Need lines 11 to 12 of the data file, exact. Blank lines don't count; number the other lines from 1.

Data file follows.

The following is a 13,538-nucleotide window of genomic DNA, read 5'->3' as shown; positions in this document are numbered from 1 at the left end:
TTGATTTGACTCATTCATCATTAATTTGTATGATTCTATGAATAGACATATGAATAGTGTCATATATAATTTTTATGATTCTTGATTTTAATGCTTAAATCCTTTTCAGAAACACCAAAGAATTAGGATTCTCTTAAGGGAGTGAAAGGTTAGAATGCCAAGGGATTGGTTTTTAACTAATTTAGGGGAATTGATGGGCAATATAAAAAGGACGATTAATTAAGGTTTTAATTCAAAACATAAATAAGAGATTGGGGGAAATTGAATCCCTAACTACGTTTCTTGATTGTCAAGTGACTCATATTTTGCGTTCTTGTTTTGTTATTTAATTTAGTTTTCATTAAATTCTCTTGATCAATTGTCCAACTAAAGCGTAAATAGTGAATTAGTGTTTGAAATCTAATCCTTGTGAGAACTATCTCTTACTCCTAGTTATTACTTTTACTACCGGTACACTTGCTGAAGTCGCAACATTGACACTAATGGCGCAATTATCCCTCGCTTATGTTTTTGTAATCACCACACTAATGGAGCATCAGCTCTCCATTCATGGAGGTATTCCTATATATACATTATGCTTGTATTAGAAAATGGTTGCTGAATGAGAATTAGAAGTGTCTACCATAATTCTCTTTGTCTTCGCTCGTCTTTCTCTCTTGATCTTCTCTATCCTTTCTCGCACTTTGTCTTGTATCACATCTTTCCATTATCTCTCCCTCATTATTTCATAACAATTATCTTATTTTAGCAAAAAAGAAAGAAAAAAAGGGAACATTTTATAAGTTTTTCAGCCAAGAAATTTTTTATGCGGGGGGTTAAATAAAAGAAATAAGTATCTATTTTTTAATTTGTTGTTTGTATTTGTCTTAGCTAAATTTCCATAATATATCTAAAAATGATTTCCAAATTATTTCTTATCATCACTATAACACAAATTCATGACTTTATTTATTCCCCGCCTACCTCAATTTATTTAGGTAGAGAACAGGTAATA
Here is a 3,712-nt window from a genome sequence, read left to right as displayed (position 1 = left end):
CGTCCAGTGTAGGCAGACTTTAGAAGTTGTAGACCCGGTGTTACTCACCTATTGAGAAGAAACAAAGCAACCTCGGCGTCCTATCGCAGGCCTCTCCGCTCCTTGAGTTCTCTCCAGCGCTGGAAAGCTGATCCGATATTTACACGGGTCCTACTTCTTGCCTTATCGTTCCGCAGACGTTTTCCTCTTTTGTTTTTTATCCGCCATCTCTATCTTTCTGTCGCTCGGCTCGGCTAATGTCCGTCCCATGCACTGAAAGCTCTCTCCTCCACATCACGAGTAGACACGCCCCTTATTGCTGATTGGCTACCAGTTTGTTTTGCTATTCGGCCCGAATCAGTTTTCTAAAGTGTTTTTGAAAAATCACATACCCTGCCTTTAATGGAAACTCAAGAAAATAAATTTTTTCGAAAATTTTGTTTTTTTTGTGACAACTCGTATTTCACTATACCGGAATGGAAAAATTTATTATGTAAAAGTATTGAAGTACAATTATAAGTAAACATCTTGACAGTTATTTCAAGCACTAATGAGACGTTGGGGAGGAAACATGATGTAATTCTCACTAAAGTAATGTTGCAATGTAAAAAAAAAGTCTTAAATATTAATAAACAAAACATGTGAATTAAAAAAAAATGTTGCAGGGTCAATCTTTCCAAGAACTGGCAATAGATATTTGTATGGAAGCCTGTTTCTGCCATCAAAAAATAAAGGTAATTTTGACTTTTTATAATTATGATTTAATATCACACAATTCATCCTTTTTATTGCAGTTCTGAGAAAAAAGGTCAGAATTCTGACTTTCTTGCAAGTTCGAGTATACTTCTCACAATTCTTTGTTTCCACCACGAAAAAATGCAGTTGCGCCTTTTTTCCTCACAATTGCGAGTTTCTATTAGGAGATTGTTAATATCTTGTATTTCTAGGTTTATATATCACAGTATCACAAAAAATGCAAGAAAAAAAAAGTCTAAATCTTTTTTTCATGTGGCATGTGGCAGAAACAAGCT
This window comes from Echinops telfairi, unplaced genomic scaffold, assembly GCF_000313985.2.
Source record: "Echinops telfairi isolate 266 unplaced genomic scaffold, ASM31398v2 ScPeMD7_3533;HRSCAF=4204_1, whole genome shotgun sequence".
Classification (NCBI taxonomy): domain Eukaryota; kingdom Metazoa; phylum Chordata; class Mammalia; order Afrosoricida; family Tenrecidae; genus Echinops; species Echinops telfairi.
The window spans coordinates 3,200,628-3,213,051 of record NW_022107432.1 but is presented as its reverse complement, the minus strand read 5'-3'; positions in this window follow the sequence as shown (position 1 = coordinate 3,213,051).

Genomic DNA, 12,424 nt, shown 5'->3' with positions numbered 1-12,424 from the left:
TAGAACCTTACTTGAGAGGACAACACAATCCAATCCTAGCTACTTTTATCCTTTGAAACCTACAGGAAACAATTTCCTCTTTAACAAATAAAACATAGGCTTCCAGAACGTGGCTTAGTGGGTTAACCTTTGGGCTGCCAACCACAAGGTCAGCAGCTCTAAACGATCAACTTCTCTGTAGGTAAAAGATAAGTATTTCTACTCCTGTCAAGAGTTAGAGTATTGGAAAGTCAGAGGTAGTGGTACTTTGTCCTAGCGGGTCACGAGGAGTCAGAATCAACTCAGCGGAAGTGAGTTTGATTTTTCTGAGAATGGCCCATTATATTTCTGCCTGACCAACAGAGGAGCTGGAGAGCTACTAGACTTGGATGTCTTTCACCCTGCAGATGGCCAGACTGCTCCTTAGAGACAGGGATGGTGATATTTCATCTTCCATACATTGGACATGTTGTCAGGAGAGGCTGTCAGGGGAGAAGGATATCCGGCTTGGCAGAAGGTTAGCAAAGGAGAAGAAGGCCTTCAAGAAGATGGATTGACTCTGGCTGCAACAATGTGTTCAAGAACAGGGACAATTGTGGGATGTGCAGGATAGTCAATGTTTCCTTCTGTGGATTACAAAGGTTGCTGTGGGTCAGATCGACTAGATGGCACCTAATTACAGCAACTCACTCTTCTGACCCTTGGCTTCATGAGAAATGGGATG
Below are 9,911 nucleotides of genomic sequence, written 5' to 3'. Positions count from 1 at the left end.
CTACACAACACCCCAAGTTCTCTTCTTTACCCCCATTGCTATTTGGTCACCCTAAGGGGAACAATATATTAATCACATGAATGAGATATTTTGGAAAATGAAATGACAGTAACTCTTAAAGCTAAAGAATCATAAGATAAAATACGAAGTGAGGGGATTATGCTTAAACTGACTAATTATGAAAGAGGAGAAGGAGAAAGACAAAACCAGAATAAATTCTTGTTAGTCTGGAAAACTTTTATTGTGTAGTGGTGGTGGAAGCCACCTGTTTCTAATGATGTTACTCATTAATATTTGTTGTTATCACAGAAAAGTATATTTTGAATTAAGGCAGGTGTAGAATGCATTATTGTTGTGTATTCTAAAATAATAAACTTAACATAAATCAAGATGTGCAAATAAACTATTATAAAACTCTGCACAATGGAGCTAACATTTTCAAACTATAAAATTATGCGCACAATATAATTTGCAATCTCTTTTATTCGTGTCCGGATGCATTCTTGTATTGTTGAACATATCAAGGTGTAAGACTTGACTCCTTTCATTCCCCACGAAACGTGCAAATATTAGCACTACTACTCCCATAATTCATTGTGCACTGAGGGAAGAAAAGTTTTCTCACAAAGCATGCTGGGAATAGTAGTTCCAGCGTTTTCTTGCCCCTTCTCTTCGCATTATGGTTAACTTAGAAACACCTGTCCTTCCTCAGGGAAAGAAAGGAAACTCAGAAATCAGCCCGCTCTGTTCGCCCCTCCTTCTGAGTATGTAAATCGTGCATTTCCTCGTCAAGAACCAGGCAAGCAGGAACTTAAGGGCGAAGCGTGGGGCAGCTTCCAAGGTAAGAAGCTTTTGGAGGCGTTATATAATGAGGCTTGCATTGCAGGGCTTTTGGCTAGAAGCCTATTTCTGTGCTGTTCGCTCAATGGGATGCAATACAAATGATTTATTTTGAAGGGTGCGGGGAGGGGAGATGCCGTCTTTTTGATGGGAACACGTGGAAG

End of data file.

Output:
Below are 9,911 nucleotides of genomic sequence, written 5' to 3'. Positions count from 1 at the left end.
CTACACAACACCCCAAGTTCTCTTCTTTACCCCCATTGCTATTTGGTCACCCTAAGGGGAACAATATATTAATCACATGAATGAGATATTTTGGAAAATGAAATGACAGTAACTCTTAAAGCTAAAGAATCATAAGATAAAATACGAAGTGAGGGGATTATGCTTAAACTGACTAATTATGAAAGAGGAGAAGGAGAAAGACAAAACCAGAATAAATTCTTGTTAGTCTGGAAAACTTTTATTGTGTAGTGGTGGTGGAAGCCACCTGTTTCTAATGATGTTACTCATTAATATTTGTTGTTATCACAGAAAAGTATATTTTGAATTAAGGCAGGTGTAGAATGCATTATTGTTGTGTATTCTAAAATAATAAACTTAACATAAATCAAGATGTGCAAATAAACTATTATAAAACTCTGCACAATGGAGCTAACATTTTCAAACTATAAAATTATGCGCACAATATAATTTGCAATCTCTTTTATTCGTGTCCGGATGCATTCTTGTATTGTTGAACATATCAAGGTGTAAGACTTGACTCCTTTCATTCCCCACGAAACGTGCAAATATTAGCACTACTACTCCCATAATTCATTGTGCACTGAGGGAAGAAAAGTTTTCTCACAAAGCATGCTGGGAATAGTAGTTCCAGCGTTTTCTTGCCCCTTCTCTTCGCATTATGGTTAACTTAGAAACACCTGTCCTTCCTCAGGGAAAGAAAGGAAACTCAGAAATCAGCCCGCTCTGTTCGCCCCTCCTTCTGAGTATGTAAATCGTGCATTTCCTCGTCAAGAACCAGGCAAGCAGGAACTTAAGGGCGAAGCGTGGGGCAGCTTCCAAGGTAAGAAGCTTTTGGAGGCGTTATATAATGAGGCTTGCATTGCAGGGCTTTTGGCTAGAAGCCTATTTCTGTGCTGTTCGCTCAATGGGATGCAATACAAATGATTTATTTTGAAGGGTGCGGGGAGGGGAGATGCCGTCTTTTTGATGGGAACACGTGGAAG